Can this perspective on presidential primary races help us make sense of the CNN poll? Keeping in mind that any single poll provides limited information, the Bartels perspective of the way primaries work might suggest a way to think about what Biden’s current lead tells us about how the 2020 race may play out.
Bernie Sanders produced a remarkably strong challenge against Hillary Clinton in 2016 – building up a major voting base, and tremendous name recognition. One might have expected that showing to catapult Sanders to the position of ‘obvious’ candidate dividing the Democratic electorate. Yet, while Sanders comes in second, he’s only slightly ahead of the rest of the pack (Senator Harris, with 9% of support). Instead, Biden looks to be the Mondale type candidate in the coming race.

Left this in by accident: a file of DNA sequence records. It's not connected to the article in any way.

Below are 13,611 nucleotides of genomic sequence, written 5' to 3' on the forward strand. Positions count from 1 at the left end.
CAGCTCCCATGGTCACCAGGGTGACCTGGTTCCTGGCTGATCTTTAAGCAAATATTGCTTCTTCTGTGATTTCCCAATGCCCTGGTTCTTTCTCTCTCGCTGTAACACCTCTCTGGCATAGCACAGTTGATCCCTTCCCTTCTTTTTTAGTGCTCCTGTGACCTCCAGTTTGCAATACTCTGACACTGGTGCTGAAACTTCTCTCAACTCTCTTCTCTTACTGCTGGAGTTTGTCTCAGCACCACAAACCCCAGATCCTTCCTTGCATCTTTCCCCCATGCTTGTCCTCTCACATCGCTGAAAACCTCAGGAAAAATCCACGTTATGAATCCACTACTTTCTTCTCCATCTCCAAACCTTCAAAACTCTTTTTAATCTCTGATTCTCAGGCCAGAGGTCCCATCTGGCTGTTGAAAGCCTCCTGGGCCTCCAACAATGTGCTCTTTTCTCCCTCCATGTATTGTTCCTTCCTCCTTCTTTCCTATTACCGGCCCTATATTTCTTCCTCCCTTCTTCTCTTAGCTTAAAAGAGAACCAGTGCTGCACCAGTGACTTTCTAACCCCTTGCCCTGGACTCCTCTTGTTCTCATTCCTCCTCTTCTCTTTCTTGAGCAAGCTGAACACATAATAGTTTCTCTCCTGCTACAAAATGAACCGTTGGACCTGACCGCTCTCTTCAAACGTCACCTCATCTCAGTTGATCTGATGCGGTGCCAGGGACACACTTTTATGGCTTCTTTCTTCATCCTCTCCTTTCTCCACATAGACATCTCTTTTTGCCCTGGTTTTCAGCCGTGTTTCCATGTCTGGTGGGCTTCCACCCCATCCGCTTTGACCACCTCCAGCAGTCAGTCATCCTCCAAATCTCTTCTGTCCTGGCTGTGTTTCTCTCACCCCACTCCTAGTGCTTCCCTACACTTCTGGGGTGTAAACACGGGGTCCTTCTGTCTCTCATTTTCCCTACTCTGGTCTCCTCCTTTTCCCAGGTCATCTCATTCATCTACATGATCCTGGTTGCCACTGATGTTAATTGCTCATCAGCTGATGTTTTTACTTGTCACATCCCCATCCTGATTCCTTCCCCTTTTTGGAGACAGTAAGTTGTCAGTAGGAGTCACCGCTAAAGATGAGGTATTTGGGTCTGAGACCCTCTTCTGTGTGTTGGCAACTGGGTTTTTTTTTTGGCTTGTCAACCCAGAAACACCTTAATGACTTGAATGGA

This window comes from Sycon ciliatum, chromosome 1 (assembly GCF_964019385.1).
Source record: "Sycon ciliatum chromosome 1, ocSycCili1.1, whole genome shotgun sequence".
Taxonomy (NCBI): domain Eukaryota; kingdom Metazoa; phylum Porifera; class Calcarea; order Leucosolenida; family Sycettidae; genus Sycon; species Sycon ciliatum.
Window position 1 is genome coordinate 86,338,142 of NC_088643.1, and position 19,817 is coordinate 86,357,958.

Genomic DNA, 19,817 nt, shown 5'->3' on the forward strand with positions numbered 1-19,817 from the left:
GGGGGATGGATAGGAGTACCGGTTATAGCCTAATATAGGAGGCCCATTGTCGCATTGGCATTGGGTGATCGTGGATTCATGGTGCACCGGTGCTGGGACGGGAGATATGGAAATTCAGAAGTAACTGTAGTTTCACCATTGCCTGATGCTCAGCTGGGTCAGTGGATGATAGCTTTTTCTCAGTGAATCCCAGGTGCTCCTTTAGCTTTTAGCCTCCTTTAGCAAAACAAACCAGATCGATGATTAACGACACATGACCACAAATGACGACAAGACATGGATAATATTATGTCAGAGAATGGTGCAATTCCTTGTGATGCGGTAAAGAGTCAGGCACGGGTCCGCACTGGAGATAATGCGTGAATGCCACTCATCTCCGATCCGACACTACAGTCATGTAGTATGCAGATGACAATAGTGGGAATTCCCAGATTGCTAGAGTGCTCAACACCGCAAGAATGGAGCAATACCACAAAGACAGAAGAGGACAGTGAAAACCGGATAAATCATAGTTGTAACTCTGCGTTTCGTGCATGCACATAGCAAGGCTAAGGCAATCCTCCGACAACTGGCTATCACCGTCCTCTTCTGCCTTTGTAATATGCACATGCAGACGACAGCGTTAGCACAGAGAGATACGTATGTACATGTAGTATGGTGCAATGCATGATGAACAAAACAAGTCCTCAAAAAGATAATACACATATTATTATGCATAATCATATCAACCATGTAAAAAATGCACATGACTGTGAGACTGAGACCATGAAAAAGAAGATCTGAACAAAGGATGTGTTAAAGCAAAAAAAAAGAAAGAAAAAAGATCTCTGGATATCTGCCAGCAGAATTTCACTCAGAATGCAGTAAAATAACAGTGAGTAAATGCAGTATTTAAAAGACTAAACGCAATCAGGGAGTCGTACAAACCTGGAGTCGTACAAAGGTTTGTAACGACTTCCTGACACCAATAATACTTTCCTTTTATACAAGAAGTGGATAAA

Does this mean the 2020 primary is Biden’s race to lose? Not necessarily. At 33% support, Biden is a far from certain that he would win the primaries. Indeed, if this poll is an accurate measure of Democratic voters’ preferences, 67% of them prefer someone who is not Biden. If Biden runs, and if a substantial subset of those voters unite behind one of his challengers, Biden could end up losing the nomination much in the same way Hillary Clinton did in 2008.
But we still don’t even know if Biden will run. While he has a strong record, and as the most recent vice president is a plausible nominee, age certainly could be an issue (Biden is 75). What if Biden does not run? It is theoretically possible that a large part of Biden’s supporters would fall behind one of the other candidates. But if Biden’s voters do not have a consistent preferred runner up, there may not be an ‘obvious’ Mondale-esque candidate in the 2020 Democratic primaries. If so, the race might end up as a free for all between many candidates who all have relatively little early support and will have to battle each other to break through.